A group of researchers at the University of Cologne in Germany has developed an “entirely novel” approach to treating some eating disorders associated with periods of binge eating.
According to the group’s findings, the cause of binge eating lies with a group of nerve cells situated in the brain’s hypothalamus. These cells control the release of endogenous lysophospholipids, which in turn control the excitability of nerve cells in the cerebral cortex, thus stimulating food intake.
In this process, the crucial step of the signalling pathway is dictated by an enzyme called autotaxin, which is itself responsible for the production of the lysophosphatidic acid (LPA) which impacts hunger levels.
Therefore, the scientists claim, the administration of autotaxin inhibitors can significantly reduce excessive food intake, and thus hinder the development of obesity, or help cure it.
Eating disorders and obesity are rife in developed countries around the world, and come with the risk of developing further health complications like cardiovascular diseases and diabetes.
According to the University of Cologne team, attempts to influence eating behaviour and reduce the incidence of obesity and eating disorders in the population with medication has so far been ineffective.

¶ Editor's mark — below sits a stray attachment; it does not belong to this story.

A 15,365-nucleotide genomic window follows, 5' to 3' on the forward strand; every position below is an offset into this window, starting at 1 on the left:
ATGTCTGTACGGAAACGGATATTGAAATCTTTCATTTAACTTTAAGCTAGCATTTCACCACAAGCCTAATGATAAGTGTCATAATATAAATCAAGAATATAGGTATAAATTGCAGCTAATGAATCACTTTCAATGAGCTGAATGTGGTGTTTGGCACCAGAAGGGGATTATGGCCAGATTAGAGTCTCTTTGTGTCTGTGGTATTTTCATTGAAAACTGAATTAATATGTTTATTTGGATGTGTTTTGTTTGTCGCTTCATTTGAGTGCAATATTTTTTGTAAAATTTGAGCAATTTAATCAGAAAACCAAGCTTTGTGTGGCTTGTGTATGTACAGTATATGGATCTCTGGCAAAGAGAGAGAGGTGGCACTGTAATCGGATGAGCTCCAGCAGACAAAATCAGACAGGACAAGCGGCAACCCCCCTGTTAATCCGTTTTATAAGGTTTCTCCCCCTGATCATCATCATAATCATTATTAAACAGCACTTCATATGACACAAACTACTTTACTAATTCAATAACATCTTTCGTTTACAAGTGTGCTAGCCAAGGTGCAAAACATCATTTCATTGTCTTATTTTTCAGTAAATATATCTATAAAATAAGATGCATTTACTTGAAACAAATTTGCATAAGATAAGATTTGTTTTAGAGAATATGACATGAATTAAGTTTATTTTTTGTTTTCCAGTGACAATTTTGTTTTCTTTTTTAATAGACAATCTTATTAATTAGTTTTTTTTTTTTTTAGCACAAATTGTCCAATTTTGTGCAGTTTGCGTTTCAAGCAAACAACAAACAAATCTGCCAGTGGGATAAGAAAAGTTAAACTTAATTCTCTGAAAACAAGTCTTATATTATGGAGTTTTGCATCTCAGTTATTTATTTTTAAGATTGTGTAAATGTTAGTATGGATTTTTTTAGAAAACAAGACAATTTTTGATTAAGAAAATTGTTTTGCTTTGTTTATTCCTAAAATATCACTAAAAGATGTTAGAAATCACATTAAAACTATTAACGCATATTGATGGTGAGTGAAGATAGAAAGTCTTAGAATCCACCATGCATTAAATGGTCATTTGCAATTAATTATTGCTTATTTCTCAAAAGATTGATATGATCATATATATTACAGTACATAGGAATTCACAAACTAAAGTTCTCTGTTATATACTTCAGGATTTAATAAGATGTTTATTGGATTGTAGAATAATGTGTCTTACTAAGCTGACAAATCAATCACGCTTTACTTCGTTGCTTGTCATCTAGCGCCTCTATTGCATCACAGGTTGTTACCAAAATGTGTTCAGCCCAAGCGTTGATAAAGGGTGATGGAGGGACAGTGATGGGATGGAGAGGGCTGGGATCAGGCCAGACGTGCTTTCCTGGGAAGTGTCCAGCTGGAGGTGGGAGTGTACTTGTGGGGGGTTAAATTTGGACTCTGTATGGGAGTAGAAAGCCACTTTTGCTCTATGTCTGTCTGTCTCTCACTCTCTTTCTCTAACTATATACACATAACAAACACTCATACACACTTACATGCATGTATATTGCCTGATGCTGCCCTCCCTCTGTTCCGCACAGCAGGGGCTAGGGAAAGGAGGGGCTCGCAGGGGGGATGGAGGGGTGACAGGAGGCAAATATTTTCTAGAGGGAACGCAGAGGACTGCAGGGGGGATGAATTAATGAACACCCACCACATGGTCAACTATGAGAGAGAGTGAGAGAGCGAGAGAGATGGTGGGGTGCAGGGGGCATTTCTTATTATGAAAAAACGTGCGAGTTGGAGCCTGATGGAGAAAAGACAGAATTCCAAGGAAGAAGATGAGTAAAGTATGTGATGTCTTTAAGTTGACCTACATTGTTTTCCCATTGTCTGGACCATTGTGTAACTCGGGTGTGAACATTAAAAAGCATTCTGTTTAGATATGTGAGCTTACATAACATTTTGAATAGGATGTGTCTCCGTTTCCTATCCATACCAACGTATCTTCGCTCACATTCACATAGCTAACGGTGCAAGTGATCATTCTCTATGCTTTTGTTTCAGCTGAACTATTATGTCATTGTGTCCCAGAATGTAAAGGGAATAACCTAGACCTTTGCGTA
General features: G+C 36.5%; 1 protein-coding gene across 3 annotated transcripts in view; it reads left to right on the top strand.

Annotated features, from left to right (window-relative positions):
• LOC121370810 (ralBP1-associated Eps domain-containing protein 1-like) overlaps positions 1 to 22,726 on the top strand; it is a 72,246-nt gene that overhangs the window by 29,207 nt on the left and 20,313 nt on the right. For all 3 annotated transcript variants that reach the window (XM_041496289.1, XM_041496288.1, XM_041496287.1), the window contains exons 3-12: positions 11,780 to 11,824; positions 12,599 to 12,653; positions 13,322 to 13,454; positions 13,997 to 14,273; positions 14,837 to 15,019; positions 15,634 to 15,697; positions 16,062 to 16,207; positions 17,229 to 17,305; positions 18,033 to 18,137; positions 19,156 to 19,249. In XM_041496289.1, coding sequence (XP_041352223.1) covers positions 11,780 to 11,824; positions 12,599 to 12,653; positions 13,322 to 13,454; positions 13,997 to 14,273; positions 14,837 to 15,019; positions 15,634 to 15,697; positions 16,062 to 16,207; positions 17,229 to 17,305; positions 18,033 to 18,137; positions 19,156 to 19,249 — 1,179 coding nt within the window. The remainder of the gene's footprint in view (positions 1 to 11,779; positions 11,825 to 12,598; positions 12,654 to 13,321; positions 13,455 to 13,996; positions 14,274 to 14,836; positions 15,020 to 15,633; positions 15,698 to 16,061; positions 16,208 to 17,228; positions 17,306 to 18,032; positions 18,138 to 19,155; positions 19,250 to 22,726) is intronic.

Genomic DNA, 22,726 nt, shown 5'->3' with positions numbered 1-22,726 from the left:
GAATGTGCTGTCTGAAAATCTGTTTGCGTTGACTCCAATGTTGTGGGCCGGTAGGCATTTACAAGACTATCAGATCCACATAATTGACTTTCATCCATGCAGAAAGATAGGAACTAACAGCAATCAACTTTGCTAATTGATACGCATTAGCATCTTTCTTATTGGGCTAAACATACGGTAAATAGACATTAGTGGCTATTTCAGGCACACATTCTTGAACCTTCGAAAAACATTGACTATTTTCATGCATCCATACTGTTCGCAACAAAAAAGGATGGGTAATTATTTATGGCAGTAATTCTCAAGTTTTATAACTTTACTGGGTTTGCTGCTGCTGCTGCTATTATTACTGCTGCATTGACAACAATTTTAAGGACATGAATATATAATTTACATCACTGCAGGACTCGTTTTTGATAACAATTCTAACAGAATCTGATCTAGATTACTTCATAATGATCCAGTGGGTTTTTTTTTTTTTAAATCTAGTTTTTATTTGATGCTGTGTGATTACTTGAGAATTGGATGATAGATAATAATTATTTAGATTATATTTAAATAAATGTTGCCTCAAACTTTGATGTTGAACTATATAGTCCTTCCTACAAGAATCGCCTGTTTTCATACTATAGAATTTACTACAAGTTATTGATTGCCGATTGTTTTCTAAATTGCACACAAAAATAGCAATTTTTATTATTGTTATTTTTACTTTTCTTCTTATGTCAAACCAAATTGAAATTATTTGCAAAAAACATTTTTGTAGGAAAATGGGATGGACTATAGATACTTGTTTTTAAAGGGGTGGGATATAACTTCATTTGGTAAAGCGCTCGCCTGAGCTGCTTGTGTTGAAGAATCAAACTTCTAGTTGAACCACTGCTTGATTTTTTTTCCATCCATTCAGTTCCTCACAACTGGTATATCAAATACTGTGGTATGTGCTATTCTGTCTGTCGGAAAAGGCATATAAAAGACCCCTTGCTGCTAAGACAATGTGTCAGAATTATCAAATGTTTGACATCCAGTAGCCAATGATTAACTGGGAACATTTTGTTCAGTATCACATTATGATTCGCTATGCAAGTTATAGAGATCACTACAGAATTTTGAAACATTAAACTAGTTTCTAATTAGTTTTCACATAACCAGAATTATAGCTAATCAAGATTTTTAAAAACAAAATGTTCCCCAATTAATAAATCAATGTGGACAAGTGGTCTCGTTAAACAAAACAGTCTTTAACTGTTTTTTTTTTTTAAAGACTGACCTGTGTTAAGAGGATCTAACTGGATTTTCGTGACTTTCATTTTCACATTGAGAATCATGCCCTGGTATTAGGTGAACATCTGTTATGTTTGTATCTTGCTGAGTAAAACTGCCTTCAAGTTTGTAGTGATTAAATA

However, the team says the use of autotaxin inhibitors to control binge eating episodes could be a “decisive step” forward. So far, studies in mice have shown that correct and continuous administration of the inhibitors in overweight animals resulted in weight loss.
Professor Dr Johannes Vogt, a co-leader of the study and member of the university’s Faculty of Medicine, explained: “We saw a significant reduction in excessive food intake and obesity through gene mutation and pharmacological inhibition of autotaxin.
“Our fundamental findings on the LPA-controlled excitability of the brain, which we have worked on for years, therefore also play a central role for eating behaviour.”
It is hoped that the findings, which have been published in Nature, could be the first step towards developing a drug which could be used by those experiencing disordered eating and obesity.
Professor Dr Robert Nitsch, Director of the Institute for Translational Neurosciences at the University of Münster and co-leader of the study, added: “The data show that people with a disturbed synaptic LPA signalling pathway are more likely to be overweight and suffer from type II diabetes.
“This is a strong indication of a possible therapeutic success of ATX inhibitors, which we are currently developing together with the Hans Knöll Institute in Jena for use in humans.”
Additionally, the university team said: “These findings on the excitation control of neuronal networks in eating behaviour through lysophospholipids and the new therapeutic possibilities they suggest could in future contribute not only to treating eating disorders, but also neurological and psychiatric illnesses.”
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